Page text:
Let’s talk about some actual dancing before I wrap up this week. Yesterday night I was out at the Electric Dance Hall for Standard Technique class, as usual. This week, since none of us had any strong feelings one way or another on what to do, Lord Junior decided he wanted to work on some American Foxtrot with us, using the side-by-side Grapevine that he does in his competition routines with a couple of his students as the centerpiece of what we would look at that night.

OK, maybe there are some limitations to who I will happily dance with…

Starting in the corner on one side of the long wall, we did a basic Feather into the first half of an Open Reverse Turn, For the second half, the Lead would do a Progressive Chasse while turning the Follower across our body so that they ended up side-by-side with us on our left. Here we did the side-by-side Grapevine action – two sets with different timing. The first one started off slow, and then the second step was syncopated while the last two were even timing. The second one was done with all steps being quick all the way through.

At the end of the second set both partners would do a check with their right foot to stop. The Leads would shift our weight back to our left leg, which would lead the Follow to shift their weight and then pivot to face us. Next the Leads would bring their feet together while turning the Follower across our body again for one-and-a-half turns so that they ended up perpendicular in front of us. This set us up to do a Same Foot Lunge on the right side.

To close the lunge we would shift our weight to the left side and brush the feet together, doing a sort of Twinkle action, then come out stepping back and slightly to the right, brushing our feet together again in an Open Twinkle to come out moving toward diagonal wall in Promenade Position. Heading into the far corner of the long wall we would do a basic International-style Reverse Turn (with Heel Turn) and then another checking action to change walls, coming out in a Basic Weave going down the short wall to finish up for the evening.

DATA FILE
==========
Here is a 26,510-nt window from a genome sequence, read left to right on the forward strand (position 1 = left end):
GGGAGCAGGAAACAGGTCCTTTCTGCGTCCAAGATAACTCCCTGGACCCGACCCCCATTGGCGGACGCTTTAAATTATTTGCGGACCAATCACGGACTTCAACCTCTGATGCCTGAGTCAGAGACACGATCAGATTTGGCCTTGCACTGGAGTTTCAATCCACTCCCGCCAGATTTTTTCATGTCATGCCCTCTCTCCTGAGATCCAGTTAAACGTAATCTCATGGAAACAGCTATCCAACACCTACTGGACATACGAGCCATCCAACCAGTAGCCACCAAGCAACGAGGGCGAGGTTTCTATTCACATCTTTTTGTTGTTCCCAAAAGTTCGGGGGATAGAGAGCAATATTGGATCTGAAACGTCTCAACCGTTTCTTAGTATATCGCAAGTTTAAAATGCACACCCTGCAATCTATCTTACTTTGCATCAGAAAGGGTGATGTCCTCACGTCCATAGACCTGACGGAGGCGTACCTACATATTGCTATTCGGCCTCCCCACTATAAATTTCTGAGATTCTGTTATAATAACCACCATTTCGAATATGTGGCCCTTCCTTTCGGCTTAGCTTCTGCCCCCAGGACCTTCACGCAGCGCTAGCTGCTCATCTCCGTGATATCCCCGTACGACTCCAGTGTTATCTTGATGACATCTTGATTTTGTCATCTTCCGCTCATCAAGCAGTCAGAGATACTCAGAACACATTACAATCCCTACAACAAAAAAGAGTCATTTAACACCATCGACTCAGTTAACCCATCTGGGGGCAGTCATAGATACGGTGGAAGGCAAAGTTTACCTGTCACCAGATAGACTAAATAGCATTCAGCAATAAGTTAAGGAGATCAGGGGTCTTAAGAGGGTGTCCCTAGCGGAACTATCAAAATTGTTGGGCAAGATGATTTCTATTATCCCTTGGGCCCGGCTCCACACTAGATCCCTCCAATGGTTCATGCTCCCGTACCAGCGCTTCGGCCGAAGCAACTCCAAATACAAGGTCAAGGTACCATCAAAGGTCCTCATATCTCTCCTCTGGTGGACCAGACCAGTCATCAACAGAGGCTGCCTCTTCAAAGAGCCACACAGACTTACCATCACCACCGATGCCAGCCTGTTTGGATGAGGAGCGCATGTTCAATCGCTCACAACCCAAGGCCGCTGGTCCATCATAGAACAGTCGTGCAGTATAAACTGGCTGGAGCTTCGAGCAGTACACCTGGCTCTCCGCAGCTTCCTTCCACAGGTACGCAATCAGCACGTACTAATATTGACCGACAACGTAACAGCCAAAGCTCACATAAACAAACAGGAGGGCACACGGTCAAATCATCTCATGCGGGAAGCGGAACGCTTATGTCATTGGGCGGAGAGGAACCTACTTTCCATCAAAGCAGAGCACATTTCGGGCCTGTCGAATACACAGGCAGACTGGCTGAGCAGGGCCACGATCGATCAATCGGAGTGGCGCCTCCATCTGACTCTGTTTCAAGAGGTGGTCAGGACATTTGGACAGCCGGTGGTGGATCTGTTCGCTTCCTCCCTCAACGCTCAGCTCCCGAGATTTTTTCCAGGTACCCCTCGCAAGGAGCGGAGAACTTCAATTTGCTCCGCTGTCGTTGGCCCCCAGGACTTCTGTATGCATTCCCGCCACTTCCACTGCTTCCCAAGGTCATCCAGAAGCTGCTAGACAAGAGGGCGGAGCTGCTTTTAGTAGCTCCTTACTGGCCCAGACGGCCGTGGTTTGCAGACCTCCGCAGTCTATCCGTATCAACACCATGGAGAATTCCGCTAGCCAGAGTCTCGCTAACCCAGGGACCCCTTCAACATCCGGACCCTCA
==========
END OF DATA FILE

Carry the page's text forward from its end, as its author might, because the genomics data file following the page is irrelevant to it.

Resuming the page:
My big problem last night was during the first Open Reverse Turn where I was supposed to lead the Follower through a turn. Moving my arms around just feels weird to me, so for the first ten minutes or so I swear I was either moving my arm too early or too late to turn the Follower properly. I think I got the hang of it by the time the class was over, but for whatever reason I just felt awkward leading that turn last night. I have no idea why.

But I wasn’t the only one having issues – near the end, when Lord Junior was going through the part where we attached the Basic Weave to the checking action, he totally blanked on how to do the footwork for the Follower’s part of the figure for a few minutes. He tried doing it a couple of times and it didn’t feel right, so he would stop and go back. After watching him, I offered to lead him through the figure to see if that helped, but he said he needed to be able to figure it out on his own as a point of pride.

He did manage to get the footwork right after the fifth try and we all felt better about that. However, based on that incident, I would say that if we really ever ended up competing together, then we should probably start back at Bronze. Wouldn’t you agree?